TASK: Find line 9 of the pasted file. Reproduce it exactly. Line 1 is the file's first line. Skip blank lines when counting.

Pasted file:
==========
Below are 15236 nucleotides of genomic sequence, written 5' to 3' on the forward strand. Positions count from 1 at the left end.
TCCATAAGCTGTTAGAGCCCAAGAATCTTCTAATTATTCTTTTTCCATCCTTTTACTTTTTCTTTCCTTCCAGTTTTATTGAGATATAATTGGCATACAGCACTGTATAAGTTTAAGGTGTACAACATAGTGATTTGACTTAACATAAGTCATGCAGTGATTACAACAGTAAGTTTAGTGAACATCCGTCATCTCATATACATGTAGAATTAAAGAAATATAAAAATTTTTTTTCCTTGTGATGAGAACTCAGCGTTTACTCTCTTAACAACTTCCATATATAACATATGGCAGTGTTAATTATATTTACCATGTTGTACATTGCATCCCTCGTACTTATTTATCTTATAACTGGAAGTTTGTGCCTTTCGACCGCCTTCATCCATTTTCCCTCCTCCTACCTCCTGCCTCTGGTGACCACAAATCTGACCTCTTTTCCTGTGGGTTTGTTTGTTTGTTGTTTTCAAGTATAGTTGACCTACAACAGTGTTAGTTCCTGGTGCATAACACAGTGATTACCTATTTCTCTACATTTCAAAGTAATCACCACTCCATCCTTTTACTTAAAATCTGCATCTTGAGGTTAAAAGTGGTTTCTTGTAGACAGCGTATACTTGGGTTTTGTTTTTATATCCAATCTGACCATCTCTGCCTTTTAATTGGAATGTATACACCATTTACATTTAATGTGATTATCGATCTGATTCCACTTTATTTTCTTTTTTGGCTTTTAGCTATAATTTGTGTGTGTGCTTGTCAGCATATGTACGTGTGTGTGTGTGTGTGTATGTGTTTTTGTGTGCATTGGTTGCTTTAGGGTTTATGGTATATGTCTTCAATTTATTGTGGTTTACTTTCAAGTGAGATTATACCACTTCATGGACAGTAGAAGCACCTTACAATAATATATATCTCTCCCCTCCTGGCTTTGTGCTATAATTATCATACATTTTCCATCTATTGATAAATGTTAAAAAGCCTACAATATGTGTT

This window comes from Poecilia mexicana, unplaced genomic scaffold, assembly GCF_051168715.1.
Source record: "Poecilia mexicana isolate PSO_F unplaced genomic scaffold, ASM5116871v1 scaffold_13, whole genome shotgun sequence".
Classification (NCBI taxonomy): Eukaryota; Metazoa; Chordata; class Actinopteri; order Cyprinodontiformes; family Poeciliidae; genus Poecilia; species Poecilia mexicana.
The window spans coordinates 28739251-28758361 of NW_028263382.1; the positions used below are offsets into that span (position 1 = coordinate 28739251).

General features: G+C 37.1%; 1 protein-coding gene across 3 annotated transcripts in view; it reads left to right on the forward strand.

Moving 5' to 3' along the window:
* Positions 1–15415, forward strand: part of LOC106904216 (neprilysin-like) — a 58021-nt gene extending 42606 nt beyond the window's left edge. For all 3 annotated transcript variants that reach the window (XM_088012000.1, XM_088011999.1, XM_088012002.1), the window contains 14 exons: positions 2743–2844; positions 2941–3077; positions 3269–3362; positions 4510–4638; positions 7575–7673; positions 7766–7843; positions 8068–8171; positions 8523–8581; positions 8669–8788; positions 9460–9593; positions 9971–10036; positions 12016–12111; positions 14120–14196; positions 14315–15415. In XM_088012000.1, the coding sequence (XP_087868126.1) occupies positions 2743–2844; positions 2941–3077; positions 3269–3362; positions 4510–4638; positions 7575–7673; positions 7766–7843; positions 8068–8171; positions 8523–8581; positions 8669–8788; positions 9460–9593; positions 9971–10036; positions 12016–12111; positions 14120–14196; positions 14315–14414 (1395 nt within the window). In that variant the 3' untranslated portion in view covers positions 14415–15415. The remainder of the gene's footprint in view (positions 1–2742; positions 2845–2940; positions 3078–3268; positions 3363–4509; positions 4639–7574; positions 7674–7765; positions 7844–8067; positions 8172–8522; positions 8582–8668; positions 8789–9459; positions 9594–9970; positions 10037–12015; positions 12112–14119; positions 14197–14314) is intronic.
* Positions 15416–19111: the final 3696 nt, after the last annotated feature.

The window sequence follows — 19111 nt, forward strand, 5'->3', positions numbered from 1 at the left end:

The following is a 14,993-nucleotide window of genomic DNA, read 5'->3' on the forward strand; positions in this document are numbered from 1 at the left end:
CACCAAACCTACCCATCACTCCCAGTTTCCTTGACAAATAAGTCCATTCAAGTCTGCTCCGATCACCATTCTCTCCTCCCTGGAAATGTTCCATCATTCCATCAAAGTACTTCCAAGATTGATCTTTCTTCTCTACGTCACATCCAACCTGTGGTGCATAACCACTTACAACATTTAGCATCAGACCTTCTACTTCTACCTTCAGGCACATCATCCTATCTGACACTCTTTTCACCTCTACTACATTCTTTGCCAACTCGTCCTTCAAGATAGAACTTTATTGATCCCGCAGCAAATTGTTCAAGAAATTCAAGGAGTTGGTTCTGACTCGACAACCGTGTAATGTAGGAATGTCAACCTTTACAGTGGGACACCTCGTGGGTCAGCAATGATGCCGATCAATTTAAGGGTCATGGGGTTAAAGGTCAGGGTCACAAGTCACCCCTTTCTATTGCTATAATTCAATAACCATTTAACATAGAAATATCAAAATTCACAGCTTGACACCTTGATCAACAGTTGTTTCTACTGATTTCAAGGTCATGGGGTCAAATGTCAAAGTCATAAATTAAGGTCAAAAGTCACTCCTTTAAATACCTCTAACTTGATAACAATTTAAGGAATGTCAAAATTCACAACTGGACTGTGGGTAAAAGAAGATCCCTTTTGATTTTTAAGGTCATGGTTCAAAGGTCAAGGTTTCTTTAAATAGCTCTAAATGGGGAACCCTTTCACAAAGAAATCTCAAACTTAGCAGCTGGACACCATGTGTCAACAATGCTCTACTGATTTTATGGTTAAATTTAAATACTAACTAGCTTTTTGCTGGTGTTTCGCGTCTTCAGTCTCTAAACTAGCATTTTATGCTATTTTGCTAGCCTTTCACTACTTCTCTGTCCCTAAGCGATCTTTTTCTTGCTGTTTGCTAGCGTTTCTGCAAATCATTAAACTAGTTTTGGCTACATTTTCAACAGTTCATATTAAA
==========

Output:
* Positions 1–15415, forward strand: part of LOC106904216 (neprilysin-like) — a 58021-nt gene extending 42606 nt beyond the window's left edge. For all 3 annotated transcript variants that reach the window (XM_088012000.1, XM_088011999.1, XM_088012002.1), the window contains 14 exons: positions 2743–2844; positions 2941–3077; positions 3269–3362; positions 4510–4638; positions 7575–7673; positions 7766–7843; positions 8068–8171; positions 8523–8581; positions 8669–8788; positions 9460–9593; positions 9971–10036; positions 12016–12111; positions 14120–14196; positions 14315–15415. In XM_088012000.1, the coding sequence (XP_087868126.1) occupies positions 2743–2844; positions 2941–3077; positions 3269–3362; positions 4510–4638; positions 7575–7673; positions 7766–7843; positions 8068–8171; positions 8523–8581; positions 8669–8788; positions 9460–9593; positions 9971–10036; positions 12016–12111; positions 14120–14196; positions 14315–14414 (1395 nt within the window). In that variant the 3' untranslated portion in view covers positions 14415–15415. The remainder of the gene's footprint in view (positions 1–2742; positions 2845–2940; positions 3078–3268; positions 3363–4509; positions 4639–7574; positions 7674–7765; positions 7844–8067; positions 8172–8522; positions 8582–8668; positions 8789–9459; positions 9594–9970; positions 10037–12015; positions 12112–14119; positions 14197–14314) is intronic.